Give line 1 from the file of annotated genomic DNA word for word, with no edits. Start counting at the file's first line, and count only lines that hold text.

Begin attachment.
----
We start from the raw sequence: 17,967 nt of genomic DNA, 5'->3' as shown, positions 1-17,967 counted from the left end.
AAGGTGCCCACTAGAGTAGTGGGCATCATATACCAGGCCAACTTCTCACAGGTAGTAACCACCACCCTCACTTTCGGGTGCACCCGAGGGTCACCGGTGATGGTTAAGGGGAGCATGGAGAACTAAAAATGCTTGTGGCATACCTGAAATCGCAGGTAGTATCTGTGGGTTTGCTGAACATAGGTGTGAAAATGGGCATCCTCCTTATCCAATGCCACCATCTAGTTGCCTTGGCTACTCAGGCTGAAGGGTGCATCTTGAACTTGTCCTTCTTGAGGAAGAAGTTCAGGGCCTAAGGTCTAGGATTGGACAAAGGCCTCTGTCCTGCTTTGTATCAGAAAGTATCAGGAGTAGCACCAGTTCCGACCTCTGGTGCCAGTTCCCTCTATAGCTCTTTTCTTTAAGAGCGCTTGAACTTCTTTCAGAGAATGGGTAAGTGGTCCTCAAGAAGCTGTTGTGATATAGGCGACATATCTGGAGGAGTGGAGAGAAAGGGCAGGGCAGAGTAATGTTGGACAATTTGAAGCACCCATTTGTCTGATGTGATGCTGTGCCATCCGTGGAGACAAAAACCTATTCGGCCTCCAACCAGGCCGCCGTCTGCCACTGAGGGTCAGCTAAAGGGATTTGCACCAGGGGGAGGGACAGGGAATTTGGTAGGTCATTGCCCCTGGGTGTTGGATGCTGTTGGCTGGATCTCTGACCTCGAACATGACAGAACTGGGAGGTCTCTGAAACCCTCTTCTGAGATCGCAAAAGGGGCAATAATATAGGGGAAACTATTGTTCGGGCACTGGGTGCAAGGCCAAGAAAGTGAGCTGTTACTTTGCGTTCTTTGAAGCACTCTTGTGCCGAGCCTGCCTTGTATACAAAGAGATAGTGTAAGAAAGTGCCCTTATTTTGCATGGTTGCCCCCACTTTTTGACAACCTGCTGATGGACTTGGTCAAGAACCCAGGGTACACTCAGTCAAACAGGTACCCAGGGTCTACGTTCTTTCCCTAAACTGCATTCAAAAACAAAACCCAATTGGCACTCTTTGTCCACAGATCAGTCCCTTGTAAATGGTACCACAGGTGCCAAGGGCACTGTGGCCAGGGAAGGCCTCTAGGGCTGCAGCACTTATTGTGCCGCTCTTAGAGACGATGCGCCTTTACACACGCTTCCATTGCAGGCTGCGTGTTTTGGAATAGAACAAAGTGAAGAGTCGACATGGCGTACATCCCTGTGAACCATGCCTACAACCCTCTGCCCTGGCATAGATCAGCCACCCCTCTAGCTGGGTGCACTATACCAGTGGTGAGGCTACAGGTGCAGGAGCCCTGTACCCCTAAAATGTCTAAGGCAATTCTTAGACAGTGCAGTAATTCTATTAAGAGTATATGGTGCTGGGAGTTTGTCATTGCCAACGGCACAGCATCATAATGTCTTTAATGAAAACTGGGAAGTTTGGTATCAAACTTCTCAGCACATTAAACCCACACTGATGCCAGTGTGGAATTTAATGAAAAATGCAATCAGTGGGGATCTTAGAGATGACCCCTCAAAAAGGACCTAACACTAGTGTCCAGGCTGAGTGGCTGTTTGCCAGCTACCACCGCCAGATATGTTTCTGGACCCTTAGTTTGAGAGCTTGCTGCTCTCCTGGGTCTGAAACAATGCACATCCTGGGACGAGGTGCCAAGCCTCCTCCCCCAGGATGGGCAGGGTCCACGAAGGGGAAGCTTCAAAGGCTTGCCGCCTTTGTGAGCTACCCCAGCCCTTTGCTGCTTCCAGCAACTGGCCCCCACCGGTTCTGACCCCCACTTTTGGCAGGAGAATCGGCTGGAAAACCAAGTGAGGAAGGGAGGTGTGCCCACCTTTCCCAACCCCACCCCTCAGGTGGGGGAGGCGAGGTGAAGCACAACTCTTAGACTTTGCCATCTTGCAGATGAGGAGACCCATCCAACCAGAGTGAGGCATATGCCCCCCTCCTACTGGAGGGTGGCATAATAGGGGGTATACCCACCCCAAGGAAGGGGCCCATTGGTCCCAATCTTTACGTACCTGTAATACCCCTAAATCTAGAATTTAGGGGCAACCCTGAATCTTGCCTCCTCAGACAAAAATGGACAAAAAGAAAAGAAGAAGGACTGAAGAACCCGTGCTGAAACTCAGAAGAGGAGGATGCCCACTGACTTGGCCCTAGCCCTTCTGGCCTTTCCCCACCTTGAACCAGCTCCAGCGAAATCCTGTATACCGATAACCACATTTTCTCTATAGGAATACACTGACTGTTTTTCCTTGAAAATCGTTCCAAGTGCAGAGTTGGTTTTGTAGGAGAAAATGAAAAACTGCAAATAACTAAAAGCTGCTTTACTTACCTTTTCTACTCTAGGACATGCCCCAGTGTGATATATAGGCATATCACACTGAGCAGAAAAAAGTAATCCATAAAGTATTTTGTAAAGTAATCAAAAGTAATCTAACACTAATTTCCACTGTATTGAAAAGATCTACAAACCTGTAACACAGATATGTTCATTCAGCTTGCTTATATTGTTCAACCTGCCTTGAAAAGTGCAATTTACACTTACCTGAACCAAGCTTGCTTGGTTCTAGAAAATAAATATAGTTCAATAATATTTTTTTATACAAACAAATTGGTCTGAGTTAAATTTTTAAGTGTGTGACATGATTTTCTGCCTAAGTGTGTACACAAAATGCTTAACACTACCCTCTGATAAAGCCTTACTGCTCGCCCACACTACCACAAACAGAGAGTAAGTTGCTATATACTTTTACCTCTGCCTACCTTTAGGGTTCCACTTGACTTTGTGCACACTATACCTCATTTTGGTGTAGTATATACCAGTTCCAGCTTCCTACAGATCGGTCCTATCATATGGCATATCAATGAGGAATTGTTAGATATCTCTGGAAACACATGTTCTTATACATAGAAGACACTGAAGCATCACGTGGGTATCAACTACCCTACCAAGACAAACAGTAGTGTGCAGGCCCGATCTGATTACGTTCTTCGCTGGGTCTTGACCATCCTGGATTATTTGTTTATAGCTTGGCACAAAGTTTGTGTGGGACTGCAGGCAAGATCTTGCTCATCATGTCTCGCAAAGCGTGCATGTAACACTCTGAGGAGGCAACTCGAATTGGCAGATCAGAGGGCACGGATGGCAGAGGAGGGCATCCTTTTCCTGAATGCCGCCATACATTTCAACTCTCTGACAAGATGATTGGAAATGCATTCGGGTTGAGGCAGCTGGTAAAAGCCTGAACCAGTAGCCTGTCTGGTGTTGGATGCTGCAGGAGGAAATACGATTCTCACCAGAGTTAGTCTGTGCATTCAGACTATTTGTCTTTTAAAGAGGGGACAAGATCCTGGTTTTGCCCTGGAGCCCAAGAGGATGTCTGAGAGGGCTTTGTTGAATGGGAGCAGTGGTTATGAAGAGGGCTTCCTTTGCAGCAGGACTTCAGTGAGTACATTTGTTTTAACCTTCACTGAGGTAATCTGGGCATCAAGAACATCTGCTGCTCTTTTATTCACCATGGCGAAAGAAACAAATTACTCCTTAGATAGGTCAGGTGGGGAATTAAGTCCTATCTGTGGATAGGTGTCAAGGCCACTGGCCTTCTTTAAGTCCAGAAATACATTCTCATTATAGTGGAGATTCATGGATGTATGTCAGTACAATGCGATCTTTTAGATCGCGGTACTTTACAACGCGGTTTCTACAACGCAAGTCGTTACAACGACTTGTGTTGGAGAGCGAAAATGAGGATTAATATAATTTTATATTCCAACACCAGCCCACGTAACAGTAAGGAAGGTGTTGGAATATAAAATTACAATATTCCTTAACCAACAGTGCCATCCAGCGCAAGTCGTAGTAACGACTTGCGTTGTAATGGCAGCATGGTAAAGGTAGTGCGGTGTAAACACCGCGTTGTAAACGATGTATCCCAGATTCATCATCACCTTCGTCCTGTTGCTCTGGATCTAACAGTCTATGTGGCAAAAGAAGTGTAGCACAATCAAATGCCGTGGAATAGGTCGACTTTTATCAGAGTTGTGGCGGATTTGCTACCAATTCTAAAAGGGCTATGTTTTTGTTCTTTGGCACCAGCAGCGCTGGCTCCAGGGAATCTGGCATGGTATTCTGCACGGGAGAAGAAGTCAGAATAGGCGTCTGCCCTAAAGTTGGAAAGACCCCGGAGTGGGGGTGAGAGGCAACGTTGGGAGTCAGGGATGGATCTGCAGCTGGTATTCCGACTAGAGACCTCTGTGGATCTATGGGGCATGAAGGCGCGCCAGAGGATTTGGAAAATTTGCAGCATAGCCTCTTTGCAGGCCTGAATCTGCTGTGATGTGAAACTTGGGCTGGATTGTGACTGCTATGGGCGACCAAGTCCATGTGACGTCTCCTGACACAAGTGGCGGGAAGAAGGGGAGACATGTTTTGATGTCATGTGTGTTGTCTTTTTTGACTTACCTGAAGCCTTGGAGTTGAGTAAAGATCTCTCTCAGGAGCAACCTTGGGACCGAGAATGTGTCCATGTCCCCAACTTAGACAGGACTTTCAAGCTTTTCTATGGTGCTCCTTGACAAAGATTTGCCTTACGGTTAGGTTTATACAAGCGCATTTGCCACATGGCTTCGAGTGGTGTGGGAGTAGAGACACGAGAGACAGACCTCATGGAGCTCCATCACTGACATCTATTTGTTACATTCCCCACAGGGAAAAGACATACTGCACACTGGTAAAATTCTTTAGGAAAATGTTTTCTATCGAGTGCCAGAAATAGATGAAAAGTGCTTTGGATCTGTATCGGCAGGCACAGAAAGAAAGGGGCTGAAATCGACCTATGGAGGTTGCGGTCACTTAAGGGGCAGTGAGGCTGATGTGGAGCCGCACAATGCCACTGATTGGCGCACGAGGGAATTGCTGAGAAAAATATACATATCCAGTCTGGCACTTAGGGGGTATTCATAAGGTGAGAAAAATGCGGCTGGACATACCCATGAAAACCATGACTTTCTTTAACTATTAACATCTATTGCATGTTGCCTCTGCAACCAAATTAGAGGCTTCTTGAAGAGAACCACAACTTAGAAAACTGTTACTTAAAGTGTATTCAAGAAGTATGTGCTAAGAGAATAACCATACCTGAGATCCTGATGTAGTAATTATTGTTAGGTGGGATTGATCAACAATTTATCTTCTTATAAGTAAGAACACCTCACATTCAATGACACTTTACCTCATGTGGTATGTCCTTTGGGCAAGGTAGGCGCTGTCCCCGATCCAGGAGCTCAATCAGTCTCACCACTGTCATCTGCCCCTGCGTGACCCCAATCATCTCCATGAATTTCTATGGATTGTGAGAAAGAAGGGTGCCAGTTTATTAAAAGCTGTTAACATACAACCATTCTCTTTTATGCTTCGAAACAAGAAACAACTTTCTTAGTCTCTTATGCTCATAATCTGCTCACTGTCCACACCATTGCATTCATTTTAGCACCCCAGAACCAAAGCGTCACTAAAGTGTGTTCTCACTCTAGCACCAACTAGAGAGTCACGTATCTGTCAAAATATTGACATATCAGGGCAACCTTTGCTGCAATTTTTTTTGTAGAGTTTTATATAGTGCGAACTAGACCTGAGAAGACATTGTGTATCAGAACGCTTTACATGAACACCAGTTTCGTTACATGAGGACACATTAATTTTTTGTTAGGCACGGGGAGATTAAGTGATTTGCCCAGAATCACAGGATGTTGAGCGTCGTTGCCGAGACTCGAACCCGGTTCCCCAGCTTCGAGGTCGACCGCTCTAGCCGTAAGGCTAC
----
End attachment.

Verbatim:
We start from the raw sequence: 17,967 nt of genomic DNA, 5'->3' as shown, positions 1-17,967 counted from the left end.